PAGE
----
If You Love Anything, Look Out!

As “Master of the Way,” Jesus teaches us above all how to love. The greatest temptation against love, however, is love itself. Once people have begun to love in any measure—love the world, love other people, love God—the love they have can be used as a lever to pry them off of their adherence to love that is authentic, total and pure. The third temptation in the desert is at one and the same time the most straightforward and the most deceitful of all the temptations of Jesus. And no one is subject to it in its full force and subtlety except those who have learned to love. Christ's response to this temptation teaches us how to love God with an undivided heart. Anything else is idolatry. The d

Don’t Trust In God

The devil couldn’t convince Jesus to make the goal of his mission something people accepted. So he tempted him to make the means for achieving it something they expected. He challenged him to establish, before he ever started, that God was going to help him—and on Jesus’s terms. This is the temptation against divine hope—hope that is worthy of the reality of God. The devil takes Jesus to the top of the Temple, and invites him to throw himself down into the courtyard below, in the midst of all the people. After all, Jesus risks nothing. If he really is the Son of God, the Father will keep him from harm. He has to. And that will prove to Jesus and everybody else that Jesus really is the Messia

Cardinal Bernie Law—A Call To Consistency

It would be simply false—though partly true—to say Bernie Law (aka Cardinal Bernard Law), who was guilty of allowing child-abuse in the Boston diocese, died December 20, 2017. And whether we do or do not say this spells the difference between belief and unbelief. I got the news of Bernie’s death late last night from a lawyer friend who bonded with the then “Father” Law while working with the federal government during the violent days of the human rights conflict in Mississippi. He told me the funeral would be as soon as possible, in order to forestall hostile demonstrations by the victims of child abuse. Although I abhor child abuse as one of the worst possible sins, I realized that any anim

Jesus Didn’t Come To Feed The Hungry

In Matthew’s Gospel Jesus’s temptations in the desert follow immediately upon his baptism in the Jordan. That is logical. Jesus has just heard the Father's voice say, “This is my beloved Son.” We can understand why he needed to go apart and pray! He went out into the desert to wrestle with the truth of his identity and of his mission. We must remember that Jesus in his human nature, in his human consciousness, only had access to his divine knowledge as God in the same way we do: by faith. Although he knew he was the Messiah (his mother told him!), it must have been hard for him to grasp just what that meant—just as it is hard for us to grasp what it means to be the Body of Christ and truly d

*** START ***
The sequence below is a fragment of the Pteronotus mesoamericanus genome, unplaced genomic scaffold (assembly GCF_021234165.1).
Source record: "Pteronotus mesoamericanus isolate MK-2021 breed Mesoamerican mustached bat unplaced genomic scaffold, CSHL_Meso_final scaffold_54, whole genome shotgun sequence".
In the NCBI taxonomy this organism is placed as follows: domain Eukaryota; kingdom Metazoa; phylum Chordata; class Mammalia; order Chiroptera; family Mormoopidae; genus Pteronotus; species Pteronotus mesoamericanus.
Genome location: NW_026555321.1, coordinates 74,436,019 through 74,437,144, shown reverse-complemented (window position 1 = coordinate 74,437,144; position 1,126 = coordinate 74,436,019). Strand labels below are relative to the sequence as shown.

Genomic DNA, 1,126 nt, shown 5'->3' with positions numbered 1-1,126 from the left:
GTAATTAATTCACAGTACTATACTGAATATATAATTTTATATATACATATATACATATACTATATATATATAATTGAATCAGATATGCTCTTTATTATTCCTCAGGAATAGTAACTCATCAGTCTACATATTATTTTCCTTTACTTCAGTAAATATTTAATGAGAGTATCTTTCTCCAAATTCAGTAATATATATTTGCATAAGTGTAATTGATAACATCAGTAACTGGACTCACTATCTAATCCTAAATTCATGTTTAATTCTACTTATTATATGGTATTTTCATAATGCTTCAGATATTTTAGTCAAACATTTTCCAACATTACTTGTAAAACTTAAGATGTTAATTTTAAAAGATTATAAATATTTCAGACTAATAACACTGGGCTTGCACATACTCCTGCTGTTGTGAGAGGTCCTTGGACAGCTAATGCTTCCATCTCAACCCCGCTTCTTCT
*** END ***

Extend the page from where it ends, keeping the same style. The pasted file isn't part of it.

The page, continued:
God is a Bother

My cousin Louis had a drinking buddy—a non-believer—who used to comment on how religious Louis was. “Why do you keep saying I'm so religious?” my cousin asked; “I do everything you do.” “I know,” his friend replied, “but it bothers you!” If it bothers us when we sin, we know we have accepted God as real. That is an experience of grace! Most of us assume that an experience of God is an experience of something outside of us. And it can be that. Moses experienced God speaking from the burning bush. Paul heard Jesus speaking to him on the road to Damascus. But for most of us, the experience of God is an experience of ourselves acting in such a way that we know it is God acting with us, in us, an

Confession Is A Profession

Matthew reports that those who converted in response to the preaching of John the Baptizer “were baptized by him in the river Jordan, confessing their sins” (Matthew 3:6). Confession of sins is a characteristic Christian conversion. We should not interpret this confession as some kind of psychological groveling in guilt or wallowing in self-accusation. The confession of sins appropriate to Christian conversion is in reality a profession of ideals. We make explicit what we reject as sin in order to make clear what we accept as the authentic norm of our behavior. This profession is a profession of faith. Christian conversion is not just from the bad to the good. It is from the good to the Godl

Conversion Can’t Make Sense

Acceptance of Jesus and his Gospel, like everything else that is human, is a live and growing thing. And like all live things, it begins small. Christian conversion is a gradual process, precisely because it is never-ending. We can accept in one act of choice to live the infinite life of God, but it takes a lifetime of choices to grow into it. It is like walking on water: we do it step-by-step. The conversion that John the Baptizer called for was not a Christian conversion. He said: “I baptize you with water for repentance, but one who is more powerful than I is coming after me; I am not worthy to carry his sandals. He will baptize you with the Holy Spirit and fire” (Matthew 3:11). The respo